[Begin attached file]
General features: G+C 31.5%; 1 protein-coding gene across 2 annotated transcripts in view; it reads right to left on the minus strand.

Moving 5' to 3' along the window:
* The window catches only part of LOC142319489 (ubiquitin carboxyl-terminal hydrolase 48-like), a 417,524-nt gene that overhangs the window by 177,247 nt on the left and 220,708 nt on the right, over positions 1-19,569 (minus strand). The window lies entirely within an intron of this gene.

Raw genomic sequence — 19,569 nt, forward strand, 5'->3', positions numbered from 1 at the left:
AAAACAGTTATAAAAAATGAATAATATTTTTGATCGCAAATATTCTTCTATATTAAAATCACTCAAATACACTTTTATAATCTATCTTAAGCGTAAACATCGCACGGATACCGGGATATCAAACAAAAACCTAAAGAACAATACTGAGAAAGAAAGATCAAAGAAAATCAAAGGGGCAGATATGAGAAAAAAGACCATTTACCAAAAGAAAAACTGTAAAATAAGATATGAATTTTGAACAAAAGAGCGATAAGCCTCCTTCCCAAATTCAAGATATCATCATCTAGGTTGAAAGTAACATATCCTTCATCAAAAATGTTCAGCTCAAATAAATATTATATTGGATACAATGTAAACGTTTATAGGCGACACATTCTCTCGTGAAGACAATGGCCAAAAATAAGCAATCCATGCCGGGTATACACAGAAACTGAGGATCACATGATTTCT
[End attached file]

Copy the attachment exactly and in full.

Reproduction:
General features: G+C 31.5%; 1 protein-coding gene across 2 annotated transcripts in view; it reads right to left on the minus strand.

Moving 5' to 3' along the window:
* The window catches only part of LOC142319489 (ubiquitin carboxyl-terminal hydrolase 48-like), a 417,524-nt gene that overhangs the window by 177,247 nt on the left and 220,708 nt on the right, over positions 1-19,569 (minus strand). The window lies entirely within an intron of this gene.

Raw genomic sequence — 19,569 nt, forward strand, 5'->3', positions numbered from 1 at the left:
AAAACAGTTATAAAAAATGAATAATATTTTTGATCGCAAATATTCTTCTATATTAAAATCACTCAAATACACTTTTATAATCTATCTTAAGCGTAAACATCGCACGGATACCGGGATATCAAACAAAAACCTAAAGAACAATACTGAGAAAGAAAGATCAAAGAAAATCAAAGGGGCAGATATGAGAAAAAAGACCATTTACCAAAAGAAAAACTGTAAAATAAGATATGAATTTTGAACAAAAGAGCGATAAGCCTCCTTCCCAAATTCAAGATATCATCATCTAGGTTGAAAGTAACATATCCTTCATCAAAAATGTTCAGCTCAAATAAATATTATATTGGATACAATGTAAACGTTTATAGGCGACACATTCTCTCGTGAAGACAATGGCCAAAAATAAGCAATCCATGCCGGGTATACACAGAAACTGAGGATCACATGATTTCT